Sunday, September 9, 2012
Obituary of John Wiley Edmands
Found among my grandfather's belongings was a typewritten summary of several tributes and remembrances of my 3X great grandfather, John Wiley Edmands. I am sure that some of these writings were published but I haven't determined where yet. I will credit them if/when I determine where they were published.
This one is simply titled “Obituary”:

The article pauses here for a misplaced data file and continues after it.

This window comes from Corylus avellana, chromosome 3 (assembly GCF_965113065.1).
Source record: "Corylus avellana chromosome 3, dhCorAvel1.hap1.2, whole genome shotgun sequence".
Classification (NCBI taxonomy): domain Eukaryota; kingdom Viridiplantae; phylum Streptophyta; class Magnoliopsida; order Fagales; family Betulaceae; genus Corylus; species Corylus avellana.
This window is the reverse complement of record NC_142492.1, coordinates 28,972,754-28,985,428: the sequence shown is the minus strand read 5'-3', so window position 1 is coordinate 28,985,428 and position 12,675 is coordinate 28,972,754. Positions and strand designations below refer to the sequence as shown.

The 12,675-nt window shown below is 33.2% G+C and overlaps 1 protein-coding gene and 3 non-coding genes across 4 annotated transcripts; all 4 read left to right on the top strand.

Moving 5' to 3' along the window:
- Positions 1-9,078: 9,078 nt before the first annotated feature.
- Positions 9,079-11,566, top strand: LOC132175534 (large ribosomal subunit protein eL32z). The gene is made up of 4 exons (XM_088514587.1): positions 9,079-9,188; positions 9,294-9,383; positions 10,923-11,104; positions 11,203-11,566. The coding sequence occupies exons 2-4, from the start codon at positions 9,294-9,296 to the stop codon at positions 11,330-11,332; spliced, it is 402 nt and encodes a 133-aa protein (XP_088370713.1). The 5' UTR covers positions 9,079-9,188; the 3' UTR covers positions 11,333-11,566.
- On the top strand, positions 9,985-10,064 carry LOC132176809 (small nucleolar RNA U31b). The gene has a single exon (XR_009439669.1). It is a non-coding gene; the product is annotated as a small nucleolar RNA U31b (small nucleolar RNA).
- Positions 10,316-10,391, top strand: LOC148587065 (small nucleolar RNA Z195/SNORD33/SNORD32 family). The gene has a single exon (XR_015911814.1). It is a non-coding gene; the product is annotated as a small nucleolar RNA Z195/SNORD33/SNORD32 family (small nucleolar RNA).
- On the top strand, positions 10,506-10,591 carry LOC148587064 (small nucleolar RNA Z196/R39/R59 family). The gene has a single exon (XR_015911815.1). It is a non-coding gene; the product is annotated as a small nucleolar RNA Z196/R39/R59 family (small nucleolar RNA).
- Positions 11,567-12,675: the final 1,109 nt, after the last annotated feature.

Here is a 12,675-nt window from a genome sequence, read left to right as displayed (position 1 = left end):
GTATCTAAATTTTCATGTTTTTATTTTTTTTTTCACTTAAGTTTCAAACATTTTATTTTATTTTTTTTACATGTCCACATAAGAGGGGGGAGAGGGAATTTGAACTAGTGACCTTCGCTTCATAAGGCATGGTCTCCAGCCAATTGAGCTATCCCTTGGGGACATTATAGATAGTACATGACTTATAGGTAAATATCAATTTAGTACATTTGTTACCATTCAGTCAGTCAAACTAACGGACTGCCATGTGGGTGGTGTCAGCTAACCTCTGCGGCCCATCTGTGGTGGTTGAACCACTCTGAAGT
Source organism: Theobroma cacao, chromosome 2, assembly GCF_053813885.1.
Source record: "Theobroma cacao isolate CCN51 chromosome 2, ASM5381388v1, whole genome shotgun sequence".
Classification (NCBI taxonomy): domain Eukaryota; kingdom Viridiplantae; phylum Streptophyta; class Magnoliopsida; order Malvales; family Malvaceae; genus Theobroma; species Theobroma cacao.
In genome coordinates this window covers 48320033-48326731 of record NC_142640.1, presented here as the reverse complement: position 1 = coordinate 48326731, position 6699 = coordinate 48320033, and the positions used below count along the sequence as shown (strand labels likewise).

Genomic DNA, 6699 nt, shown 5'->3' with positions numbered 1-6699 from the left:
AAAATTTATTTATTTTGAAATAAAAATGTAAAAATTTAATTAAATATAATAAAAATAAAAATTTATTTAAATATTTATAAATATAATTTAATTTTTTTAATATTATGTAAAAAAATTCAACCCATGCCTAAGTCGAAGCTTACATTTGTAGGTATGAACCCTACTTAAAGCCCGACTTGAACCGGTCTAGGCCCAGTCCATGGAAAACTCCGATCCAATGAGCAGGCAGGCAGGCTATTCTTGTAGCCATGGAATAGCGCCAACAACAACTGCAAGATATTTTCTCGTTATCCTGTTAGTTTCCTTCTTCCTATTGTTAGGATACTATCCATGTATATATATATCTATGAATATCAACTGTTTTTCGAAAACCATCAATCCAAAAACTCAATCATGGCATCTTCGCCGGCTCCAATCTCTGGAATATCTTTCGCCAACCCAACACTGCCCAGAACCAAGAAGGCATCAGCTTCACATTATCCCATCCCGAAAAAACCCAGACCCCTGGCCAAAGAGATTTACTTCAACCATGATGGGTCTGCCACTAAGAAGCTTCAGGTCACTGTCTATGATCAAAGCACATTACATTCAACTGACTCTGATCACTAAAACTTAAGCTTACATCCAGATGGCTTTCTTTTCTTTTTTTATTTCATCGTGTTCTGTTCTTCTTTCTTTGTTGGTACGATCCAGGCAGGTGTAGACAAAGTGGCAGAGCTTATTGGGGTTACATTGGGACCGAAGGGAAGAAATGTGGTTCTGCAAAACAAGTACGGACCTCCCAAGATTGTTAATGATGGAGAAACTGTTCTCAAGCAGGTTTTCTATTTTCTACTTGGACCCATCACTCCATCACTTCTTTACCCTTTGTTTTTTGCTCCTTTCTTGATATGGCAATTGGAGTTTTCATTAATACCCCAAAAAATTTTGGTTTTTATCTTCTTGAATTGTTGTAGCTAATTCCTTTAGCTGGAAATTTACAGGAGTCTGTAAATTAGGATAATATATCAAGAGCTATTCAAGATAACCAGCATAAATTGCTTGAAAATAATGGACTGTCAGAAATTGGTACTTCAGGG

The Hon. J. Wiley Edmands died of heart disease at four o’clock yesterday morning at his home in Newton. The diseases which finally proved fatal had troubled him for many years, and that his life should close in this way has been expected. He was born in this city March 1, 1809 (his father, of the firm of Lincoln & Edmands, being one of the leading booksellers of the city), was educated at the grammar school, and entered the English high school when it was founded in 1821. After graduating from school he entered the employ of A. & A. Lawrence, and his marked business capacity brought him into the full confidence of the senior member of the firm, Amos Lawrence. He was gradually promoted, till 1830, when he was made a member of the firm, and soon became the real guide of its policy. In 1843 he retired from the firm, and for several years afterward, was interested in the Maverick woolen mills in Dedham. In the fall election of 1852 he was elected to Congress, and served for the term from March 4, 1853, to 1855, declining a reelection. He was not politically ambitious, and preferred his business to all political offices. Such offices as he accepted were not gained by any self-seeking. He was a member of the whig party at the time he went to Washington. A fellow-member of the Massachusetts delegation was the Hon. Samuel H. Walley. Mr. Edmands was often mentioned by his friends for the prominent political positions, but the only one he accepted was that of the Presidential elector from the seventh congressional district for the election of 1868.